Wide Board Mahogany for a Table Top

      Forget the "ripping and flipping" myth — just use good joinery and the right supports. March 26, 2009

A customer of mine, recently, bought two slabs of 4/4 26" (yes, 26”) wide board about 16 foot long each of Honduras Mahogany . He wants to make a dining table using these two slabs. I understand that I need to take care of warping, cupping and crack. I have read and been advised to rip it and joint them back together with alternating “cup” pattern. I told him that, but he doesn’t want to do that, for he wants to keep its grain pattern.

What do you think if there is anything wrong to do as follows:
1. Route several dovetail slots, don’t know how many yet, across the grain on the underside of the table top.
2. Make some long “dovetail pin” that would fit in these dovetail slots.
3. Glue these bars to the dovetail slots.

Thank you for your advice.

Forum Responses
(Furniture Making Forum)
From contributor D:
What will the understructure of the table be? A conventional 4 (or 6) leg design will allow for several cross members to tie the two long aprons together. A small plow in the cross members, as well as around the upper aprons inside, will allow the use of wood clips to hold the top and allow for expansion. The top also can easily be removed for future refinish, moving, etc.

Do not fasten or glue any wood cross grain to these boards - that would be the biggest mistake you could make. Float the top on a nice sturdy frame. Join the two boards for grain, forget the mythological cup up/cup down unless you are putting this outside. 8/4 x 3-1/2" aprons would do it.

I would not attempt trestle table or slab table with 4/4 boards. Perhaps a two/three pedestal table with a decent support frame. In any case, determine the moisture content of the boards and insure it is correct. If not, explain to your customer that he is now a gambler, but you are still just a woodworker. You don't want to gamble with his wood.

From contributor U:
Remember to state that there is no warranty with regards to cupping and cracking. A note on Honduras mahogany - isn't it illegal to sell mahogany harvested in Honduras within the United States?

One of my suppliers told me that the price of mahogany is high right now (compared to last year) because there has been some 'paperwork' issues with some illegally cut lumber in that region of the world.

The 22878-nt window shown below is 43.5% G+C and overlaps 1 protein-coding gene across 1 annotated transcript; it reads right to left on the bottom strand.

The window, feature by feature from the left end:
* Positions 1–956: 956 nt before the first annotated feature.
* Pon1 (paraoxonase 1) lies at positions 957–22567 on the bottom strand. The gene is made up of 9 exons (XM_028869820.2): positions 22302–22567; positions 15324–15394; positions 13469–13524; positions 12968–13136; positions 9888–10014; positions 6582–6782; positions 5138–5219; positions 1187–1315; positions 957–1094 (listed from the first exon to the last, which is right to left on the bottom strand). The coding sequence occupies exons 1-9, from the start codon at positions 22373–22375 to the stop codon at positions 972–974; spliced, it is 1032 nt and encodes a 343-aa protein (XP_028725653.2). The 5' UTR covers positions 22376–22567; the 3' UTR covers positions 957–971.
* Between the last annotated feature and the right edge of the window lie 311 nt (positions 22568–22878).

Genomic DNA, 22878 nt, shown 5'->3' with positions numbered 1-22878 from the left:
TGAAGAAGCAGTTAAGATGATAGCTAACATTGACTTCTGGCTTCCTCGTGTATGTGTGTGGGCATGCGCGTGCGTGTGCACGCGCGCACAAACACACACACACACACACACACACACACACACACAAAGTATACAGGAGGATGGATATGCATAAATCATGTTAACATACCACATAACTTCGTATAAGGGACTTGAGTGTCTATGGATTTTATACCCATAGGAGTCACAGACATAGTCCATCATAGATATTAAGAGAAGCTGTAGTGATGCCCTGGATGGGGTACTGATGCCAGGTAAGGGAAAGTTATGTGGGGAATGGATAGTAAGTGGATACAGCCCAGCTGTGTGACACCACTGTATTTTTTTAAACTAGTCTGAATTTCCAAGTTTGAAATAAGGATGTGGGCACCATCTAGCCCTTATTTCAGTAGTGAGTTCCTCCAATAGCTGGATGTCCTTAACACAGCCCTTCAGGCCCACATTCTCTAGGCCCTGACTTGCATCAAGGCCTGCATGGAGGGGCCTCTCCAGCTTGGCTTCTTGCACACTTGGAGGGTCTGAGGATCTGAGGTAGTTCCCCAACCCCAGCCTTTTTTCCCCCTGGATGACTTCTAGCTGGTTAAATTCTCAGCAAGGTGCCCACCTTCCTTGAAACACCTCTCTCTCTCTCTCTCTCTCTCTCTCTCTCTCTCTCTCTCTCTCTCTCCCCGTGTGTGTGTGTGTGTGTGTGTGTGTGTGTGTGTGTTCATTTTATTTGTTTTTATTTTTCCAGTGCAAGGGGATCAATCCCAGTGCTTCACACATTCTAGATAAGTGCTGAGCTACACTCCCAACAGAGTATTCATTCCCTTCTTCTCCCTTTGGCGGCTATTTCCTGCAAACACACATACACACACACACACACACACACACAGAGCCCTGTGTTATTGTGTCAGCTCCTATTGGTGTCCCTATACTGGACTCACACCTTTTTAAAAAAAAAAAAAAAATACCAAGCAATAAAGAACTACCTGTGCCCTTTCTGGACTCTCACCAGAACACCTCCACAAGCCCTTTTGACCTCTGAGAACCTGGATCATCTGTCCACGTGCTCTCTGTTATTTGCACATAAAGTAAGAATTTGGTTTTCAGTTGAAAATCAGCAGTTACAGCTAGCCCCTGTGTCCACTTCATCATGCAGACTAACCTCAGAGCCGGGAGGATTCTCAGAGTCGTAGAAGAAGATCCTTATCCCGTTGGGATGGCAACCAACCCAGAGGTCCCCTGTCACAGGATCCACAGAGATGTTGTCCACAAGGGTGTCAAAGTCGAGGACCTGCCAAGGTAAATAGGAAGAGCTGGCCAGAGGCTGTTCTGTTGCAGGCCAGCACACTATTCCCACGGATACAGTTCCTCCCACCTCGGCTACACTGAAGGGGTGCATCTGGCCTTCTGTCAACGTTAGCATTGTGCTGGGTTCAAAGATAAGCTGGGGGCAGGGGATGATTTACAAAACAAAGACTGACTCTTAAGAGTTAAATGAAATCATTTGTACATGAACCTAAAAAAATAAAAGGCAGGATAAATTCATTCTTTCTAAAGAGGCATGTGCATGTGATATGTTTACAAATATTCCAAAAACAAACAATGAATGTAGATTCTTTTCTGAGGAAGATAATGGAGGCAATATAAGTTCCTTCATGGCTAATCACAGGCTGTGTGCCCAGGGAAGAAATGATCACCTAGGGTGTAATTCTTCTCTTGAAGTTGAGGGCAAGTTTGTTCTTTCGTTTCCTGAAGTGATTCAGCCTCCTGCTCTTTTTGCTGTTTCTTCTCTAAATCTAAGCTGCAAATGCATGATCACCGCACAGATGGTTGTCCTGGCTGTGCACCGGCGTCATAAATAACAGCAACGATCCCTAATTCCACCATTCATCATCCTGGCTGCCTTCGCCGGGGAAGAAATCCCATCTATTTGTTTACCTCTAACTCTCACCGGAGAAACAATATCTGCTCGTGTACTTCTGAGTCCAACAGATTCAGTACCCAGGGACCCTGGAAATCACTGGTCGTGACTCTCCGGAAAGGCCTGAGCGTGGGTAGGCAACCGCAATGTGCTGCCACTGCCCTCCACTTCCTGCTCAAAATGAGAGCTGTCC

From contributor D:
All Honduras mahogany is sold within the limitations of a CITES class 2 agreement. This controls shipments from country to country and is a way to insure legal timber is shipped. Due to international pressure and problems controlling illegal logging and bureaucratic bungling, Brazil is not currently exporting mahogany, so almost all coming into the U.S. is from Peru. It is possible to monitor legal vs. illegal cuttings from space with satellites, and Brazil apparently feels violated. Supply is very tight and prices are high.

As I understand it, very little comes from Honduras. It and neighboring countries have already been heavily 'harvested' and do not have much to export in mahogany.

Contributor U - you may be thinking about rosewood and its restrictions. Brazilian rosewood is the species that is now illegal to transport across international boundaries. So when the people from the overcrowded cities in Brazil take up the government's offer to become subsistence farmers, they end up out in the jungle and burn off their 10 to 20 acres. Used to be, if there was a rosewood log, they'd haul it out and get $25 for it. It would end up on the world market at market price. Now, with the export illegal, they just burn it along with all the other trees 'in the way.' Logging is not a pretty scene anywhere, but represents less than 20% of the deforestation in Brazil. The rest is all agriculture, from subsistence farmers to huge international conglomerates farming everything they can. A Chinese company is the biggest rice grower in the world, all in Brazil, all on recently cleared land.

There have been examples of enthusiastic customs officials seizing musical instruments and such, for their rosewood content. One must now have documents stating that the rosewood was cut before the international CITES class 1 ban to move from country to country.

From contributor M:
Thank you for the advice contributor D. I will have the table top float. He got this wood from a boat builder who has them for years and now they are no longer in the boat building business, so they sold them.

From Gene Wengert, forum technical advisor:
The idea of ripping and flipping has little or no validity. The key is to get the table top at the correct MC before you make the top. The correct MC is the MC that the table will have in use. In this way, the changes in MC after the table is built will be small and if these changes occur slowly, there will be little warping issues. Slowness can be assured by using a moisture vapor-proof finish, top and bottom.

From contributor W:
My father made a similar table 40 years ago and it is still as flat as a pancake. The boards he had were 42" wide and 16 ft long. He had to cut the boards to 36" wide because he could not find anyone with a planer wider than 36" at the time. He was very careful to finish the top and bottom with the same amount of finish. There is no apron on his table; only the slides underneath.

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